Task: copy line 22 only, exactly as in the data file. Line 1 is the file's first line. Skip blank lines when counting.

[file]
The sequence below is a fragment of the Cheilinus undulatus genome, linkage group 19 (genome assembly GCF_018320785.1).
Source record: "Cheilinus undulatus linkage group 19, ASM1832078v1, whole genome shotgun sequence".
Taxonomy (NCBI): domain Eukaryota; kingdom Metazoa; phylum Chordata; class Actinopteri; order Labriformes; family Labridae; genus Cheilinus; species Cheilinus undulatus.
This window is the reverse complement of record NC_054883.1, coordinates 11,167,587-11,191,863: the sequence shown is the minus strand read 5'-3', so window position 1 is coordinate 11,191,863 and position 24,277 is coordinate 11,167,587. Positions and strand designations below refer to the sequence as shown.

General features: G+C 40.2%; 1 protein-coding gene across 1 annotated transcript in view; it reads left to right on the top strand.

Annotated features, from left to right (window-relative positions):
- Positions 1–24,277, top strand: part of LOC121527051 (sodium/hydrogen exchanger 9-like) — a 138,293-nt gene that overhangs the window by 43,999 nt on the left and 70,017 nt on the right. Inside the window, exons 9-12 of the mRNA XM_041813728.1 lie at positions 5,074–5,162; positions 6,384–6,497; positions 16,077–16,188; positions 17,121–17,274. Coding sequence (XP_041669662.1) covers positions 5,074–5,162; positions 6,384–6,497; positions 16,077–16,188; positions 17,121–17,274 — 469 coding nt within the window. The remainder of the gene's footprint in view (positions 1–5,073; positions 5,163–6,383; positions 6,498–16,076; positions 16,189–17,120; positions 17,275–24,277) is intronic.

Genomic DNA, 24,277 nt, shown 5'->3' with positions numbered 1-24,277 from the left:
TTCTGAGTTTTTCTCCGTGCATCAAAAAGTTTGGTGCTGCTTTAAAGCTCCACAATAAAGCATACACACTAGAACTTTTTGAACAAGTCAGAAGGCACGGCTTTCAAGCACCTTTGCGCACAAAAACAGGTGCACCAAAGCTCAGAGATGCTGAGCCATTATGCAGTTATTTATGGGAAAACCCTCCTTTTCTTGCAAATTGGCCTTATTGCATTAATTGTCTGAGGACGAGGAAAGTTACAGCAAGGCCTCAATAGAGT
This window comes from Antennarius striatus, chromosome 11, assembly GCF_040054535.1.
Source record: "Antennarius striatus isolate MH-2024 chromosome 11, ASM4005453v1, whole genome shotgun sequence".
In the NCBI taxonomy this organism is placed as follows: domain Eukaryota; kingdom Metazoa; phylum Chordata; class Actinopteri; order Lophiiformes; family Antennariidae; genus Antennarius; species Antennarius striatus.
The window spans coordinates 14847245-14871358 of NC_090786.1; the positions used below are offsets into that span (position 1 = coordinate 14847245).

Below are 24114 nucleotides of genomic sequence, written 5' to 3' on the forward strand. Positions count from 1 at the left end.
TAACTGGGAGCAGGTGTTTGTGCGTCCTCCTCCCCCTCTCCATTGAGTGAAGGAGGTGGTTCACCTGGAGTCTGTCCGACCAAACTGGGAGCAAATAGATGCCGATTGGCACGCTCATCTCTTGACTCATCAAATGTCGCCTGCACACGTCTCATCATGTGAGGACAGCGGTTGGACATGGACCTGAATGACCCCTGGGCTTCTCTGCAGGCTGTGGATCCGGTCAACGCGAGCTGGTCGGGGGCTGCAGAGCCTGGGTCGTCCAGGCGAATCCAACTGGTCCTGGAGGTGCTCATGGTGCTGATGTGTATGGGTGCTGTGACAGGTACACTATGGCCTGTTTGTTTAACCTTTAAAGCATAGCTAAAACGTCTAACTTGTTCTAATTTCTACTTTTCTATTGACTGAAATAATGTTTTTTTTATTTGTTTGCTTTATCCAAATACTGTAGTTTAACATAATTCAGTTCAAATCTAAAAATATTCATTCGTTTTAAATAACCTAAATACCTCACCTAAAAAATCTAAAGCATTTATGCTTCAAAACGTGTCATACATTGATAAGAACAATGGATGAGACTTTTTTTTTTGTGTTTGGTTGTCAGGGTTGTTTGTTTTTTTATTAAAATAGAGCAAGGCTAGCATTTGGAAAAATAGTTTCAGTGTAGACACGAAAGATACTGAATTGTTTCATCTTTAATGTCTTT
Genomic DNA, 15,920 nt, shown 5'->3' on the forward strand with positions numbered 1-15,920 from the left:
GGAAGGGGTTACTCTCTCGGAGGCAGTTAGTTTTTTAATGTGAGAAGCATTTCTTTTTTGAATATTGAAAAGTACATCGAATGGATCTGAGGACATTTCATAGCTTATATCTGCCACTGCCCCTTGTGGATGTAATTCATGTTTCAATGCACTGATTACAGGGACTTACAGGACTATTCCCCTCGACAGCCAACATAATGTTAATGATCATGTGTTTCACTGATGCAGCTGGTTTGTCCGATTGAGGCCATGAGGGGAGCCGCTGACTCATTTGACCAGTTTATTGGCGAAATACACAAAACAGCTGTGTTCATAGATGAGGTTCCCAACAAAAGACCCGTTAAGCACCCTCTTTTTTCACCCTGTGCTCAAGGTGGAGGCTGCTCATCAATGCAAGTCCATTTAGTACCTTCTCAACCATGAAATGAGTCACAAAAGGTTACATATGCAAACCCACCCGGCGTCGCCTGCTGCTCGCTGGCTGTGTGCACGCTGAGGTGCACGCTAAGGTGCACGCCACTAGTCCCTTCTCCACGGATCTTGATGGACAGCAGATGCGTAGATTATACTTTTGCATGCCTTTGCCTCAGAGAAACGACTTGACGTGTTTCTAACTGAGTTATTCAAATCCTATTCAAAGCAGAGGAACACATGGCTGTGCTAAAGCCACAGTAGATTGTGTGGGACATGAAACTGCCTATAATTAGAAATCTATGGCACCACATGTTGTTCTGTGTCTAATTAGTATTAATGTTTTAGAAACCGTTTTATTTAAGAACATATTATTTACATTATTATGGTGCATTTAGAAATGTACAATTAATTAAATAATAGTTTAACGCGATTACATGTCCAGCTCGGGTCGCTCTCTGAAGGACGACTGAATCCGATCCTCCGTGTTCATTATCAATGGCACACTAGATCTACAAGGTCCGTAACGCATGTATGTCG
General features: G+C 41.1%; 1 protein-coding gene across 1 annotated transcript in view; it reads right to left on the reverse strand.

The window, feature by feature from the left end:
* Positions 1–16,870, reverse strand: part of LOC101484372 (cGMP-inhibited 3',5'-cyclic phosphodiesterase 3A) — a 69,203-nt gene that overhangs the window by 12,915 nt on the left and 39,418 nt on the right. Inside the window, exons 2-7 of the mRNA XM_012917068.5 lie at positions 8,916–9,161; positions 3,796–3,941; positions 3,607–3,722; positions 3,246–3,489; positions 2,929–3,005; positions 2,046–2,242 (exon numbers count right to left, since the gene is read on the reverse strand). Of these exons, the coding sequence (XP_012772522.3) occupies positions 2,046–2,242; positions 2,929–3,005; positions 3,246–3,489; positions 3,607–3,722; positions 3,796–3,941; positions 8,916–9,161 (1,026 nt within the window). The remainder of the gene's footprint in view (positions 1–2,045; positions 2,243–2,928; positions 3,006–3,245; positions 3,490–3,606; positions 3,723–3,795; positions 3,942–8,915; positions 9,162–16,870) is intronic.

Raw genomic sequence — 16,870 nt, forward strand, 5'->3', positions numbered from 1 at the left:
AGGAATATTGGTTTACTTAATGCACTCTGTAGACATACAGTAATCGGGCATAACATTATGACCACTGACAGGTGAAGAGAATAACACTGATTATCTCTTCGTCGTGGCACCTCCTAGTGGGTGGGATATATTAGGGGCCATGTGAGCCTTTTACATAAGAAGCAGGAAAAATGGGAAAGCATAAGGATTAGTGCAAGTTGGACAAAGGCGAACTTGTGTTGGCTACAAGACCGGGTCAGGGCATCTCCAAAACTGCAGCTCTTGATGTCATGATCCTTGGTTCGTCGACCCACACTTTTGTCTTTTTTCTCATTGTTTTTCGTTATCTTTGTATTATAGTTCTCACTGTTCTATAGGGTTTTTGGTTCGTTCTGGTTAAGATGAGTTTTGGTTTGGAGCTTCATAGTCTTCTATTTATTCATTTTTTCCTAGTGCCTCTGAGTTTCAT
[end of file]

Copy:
AGGAATATTGGTTTACTTAATGCACTCTGTAGACATACAGTAATCGGGCATAACATTATGACCACTGACAGGTGAAGAGAATAACACTGATTATCTCTTCGTCGTGGCACCTCCTAGTGGGTGGGATATATTAGGGGCCATGTGAGCCTTTTACATAAGAAGCAGGAAAAATGGGAAAGCATAAGGATTAGTGCAAGTTGGACAAAGGCGAACTTGTGTTGGCTACAAGACCGGGTCAGGGCATCTCCAAAACTGCAGCTCTTGATGTCATGATCCTTGGTTCGTCGACCCACACTTTTGTCTTTTTTCTCATTGTTTTTCGTTATCTTTGTATTATAGTTCTCACTGTTCTATAGGGTTTTTGGTTCGTTCTGGTTAAGATGAGTTTTGGTTTGGAGCTTCATAGTCTTCTATTTATTCATTTTTTCCTAGTGCCTCTGAGTTTCAT